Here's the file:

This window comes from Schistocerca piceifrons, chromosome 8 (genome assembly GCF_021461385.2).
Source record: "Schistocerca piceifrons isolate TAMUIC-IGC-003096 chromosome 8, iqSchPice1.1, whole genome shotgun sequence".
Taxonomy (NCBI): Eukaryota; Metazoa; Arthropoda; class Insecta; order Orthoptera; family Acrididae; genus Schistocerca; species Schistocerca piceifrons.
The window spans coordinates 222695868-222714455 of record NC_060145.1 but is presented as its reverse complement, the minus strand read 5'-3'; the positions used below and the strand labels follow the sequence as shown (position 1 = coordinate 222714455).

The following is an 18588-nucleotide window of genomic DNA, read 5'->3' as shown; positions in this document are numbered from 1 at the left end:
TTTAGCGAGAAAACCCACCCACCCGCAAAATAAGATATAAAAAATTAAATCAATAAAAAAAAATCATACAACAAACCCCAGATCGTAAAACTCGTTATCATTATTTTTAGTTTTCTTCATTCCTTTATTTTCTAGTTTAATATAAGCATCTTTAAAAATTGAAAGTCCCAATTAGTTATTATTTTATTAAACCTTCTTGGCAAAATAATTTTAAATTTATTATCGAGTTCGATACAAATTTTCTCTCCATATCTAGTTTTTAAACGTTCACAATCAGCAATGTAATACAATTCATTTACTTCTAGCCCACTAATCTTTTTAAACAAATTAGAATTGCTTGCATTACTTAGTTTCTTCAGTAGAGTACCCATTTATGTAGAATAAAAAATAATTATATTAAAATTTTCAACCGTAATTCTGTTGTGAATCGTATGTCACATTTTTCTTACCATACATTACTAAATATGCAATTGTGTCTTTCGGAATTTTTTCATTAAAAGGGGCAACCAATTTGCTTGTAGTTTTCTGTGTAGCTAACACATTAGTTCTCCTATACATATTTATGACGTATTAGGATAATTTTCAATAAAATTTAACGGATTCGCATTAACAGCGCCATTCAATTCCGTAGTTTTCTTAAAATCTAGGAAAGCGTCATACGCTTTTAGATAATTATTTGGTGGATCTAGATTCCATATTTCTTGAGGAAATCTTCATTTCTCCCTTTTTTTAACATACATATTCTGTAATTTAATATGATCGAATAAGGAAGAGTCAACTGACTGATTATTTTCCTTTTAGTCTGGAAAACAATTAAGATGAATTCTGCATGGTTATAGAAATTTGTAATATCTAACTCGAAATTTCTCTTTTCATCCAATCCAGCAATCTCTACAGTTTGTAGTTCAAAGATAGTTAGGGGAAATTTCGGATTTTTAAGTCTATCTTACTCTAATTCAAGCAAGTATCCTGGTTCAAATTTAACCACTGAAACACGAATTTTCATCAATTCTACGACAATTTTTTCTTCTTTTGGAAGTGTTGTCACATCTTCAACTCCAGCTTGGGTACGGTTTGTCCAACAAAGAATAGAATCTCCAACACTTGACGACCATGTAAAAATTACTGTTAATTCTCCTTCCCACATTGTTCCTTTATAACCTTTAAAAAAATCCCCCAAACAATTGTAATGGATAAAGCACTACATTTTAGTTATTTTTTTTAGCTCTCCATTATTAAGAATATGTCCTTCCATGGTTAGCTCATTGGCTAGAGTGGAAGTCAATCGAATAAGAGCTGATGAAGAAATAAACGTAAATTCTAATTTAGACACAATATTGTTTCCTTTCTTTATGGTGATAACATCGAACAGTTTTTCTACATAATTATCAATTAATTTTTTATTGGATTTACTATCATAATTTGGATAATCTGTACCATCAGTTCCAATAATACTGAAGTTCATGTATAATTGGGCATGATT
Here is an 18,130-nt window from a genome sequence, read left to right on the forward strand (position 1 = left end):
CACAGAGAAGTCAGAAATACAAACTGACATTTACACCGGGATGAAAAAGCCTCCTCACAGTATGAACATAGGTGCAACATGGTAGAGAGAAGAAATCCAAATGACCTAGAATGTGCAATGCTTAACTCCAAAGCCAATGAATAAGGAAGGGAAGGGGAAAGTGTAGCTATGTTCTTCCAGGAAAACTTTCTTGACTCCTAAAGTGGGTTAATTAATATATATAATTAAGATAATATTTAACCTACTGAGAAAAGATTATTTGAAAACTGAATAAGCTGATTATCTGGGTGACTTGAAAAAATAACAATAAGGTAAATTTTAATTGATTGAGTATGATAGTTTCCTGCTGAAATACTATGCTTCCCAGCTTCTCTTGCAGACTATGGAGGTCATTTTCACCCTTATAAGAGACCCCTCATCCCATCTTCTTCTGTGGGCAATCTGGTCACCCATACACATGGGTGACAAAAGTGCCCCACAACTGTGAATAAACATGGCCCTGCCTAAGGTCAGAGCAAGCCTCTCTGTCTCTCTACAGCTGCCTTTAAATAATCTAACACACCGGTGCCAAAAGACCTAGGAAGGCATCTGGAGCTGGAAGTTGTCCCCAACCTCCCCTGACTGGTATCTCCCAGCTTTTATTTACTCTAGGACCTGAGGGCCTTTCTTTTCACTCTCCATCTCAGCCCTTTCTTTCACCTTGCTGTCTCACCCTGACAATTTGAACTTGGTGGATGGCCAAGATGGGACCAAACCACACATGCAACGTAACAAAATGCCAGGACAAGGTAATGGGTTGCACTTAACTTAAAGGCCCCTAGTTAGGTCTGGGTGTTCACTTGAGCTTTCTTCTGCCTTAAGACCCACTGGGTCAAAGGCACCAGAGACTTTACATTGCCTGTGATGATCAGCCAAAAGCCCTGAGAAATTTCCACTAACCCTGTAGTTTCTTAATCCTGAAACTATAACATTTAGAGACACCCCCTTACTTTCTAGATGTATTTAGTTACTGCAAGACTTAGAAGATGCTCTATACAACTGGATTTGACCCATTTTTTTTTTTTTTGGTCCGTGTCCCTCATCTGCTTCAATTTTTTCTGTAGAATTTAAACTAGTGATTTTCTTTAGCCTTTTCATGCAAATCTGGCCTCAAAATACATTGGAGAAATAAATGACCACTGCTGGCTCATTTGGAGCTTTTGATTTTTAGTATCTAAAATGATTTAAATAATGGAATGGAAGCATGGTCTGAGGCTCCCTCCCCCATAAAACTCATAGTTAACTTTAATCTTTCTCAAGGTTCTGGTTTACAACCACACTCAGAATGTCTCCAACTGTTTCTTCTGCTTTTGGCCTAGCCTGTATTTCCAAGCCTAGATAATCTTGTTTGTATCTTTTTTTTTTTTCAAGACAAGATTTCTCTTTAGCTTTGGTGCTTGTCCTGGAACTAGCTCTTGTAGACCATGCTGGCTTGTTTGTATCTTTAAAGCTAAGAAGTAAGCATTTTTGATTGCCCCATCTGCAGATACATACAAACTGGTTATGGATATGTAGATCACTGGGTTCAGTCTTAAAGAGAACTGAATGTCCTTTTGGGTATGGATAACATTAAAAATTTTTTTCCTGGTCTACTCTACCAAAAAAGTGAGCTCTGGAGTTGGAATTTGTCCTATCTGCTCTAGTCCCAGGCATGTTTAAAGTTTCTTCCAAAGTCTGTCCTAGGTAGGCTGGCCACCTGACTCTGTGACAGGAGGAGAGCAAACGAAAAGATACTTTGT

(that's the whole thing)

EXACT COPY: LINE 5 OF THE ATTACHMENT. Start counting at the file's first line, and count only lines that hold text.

The following is an 18588-nucleotide window of genomic DNA, read 5'->3' as shown; positions in this document are numbered from 1 at the left end: